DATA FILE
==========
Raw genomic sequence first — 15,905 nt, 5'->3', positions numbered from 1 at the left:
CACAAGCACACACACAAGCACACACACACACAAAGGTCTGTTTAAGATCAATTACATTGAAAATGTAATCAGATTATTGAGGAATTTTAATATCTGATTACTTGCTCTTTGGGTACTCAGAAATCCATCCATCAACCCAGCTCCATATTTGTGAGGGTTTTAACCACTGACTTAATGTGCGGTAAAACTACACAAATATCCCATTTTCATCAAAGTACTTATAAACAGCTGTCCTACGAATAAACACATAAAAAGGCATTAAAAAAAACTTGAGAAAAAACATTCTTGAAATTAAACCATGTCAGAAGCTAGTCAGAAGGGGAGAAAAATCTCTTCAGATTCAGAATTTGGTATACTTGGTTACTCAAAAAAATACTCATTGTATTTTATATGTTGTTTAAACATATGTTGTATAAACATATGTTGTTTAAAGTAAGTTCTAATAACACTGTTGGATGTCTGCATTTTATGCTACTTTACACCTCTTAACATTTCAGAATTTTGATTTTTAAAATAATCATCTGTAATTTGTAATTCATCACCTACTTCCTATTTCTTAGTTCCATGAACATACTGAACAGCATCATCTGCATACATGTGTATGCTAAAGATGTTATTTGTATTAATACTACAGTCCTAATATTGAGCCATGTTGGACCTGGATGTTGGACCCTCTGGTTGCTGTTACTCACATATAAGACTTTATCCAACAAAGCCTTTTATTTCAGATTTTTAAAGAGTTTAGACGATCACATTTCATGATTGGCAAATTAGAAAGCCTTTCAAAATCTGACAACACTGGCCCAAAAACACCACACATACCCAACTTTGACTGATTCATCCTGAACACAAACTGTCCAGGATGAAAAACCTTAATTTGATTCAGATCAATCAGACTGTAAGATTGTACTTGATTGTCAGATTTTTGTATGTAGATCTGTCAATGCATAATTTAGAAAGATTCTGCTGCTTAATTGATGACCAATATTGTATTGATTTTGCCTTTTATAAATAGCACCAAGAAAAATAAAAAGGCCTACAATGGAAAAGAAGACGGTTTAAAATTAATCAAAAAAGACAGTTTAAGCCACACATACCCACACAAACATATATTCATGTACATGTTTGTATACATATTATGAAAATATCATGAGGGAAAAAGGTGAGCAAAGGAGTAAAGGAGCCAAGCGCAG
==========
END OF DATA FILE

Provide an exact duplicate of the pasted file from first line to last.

Raw genomic sequence first — 15,905 nt, 5'->3', positions numbered from 1 at the left:
CACAAGCACACACACAAGCACACACACACACAAAGGTCTGTTTAAGATCAATTACATTGAAAATGTAATCAGATTATTGAGGAATTTTAATATCTGATTACTTGCTCTTTGGGTACTCAGAAATCCATCCATCAACCCAGCTCCATATTTGTGAGGGTTTTAACCACTGACTTAATGTGCGGTAAAACTACACAAATATCCCATTTTCATCAAAGTACTTATAAACAGCTGTCCTACGAATAAACACATAAAAAGGCATTAAAAAAAACTTGAGAAAAAACATTCTTGAAATTAAACCATGTCAGAAGCTAGTCAGAAGGGGAGAAAAATCTCTTCAGATTCAGAATTTGGTATACTTGGTTACTCAAAAAAATACTCATTGTATTTTATATGTTGTTTAAACATATGTTGTATAAACATATGTTGTTTAAAGTAAGTTCTAATAACACTGTTGGATGTCTGCATTTTATGCTACTTTACACCTCTTAACATTTCAGAATTTTGATTTTTAAAATAATCATCTGTAATTTGTAATTCATCACCTACTTCCTATTTCTTAGTTCCATGAACATACTGAACAGCATCATCTGCATACATGTGTATGCTAAAGATGTTATTTGTATTAATACTACAGTCCTAATATTGAGCCATGTTGGACCTGGATGTTGGACCCTCTGGTTGCTGTTACTCACATATAAGACTTTATCCAACAAAGCCTTTTATTTCAGATTTTTAAAGAGTTTAGACGATCACATTTCATGATTGGCAAATTAGAAAGCCTTTCAAAATCTGACAACACTGGCCCAAAAACACCACACATACCCAACTTTGACTGATTCATCCTGAACACAAACTGTCCAGGATGAAAAACCTTAATTTGATTCAGATCAATCAGACTGTAAGATTGTACTTGATTGTCAGATTTTTGTATGTAGATCTGTCAATGCATAATTTAGAAAGATTCTGCTGCTTAATTGATGACCAATATTGTATTGATTTTGCCTTTTATAAATAGCACCAAGAAAAATAAAAAGGCCTACAATGGAAAAGAAGACGGTTTAAAATTAATCAAAAAAGACAGTTTAAGCCACACATACCCACACAAACATATATTCATGTACATGTTTGTATACATATTATGAAAATATCATGAGGGAAAAAGGTGAGCAAAGGAGTAAAGGAGCCAAGCGCAG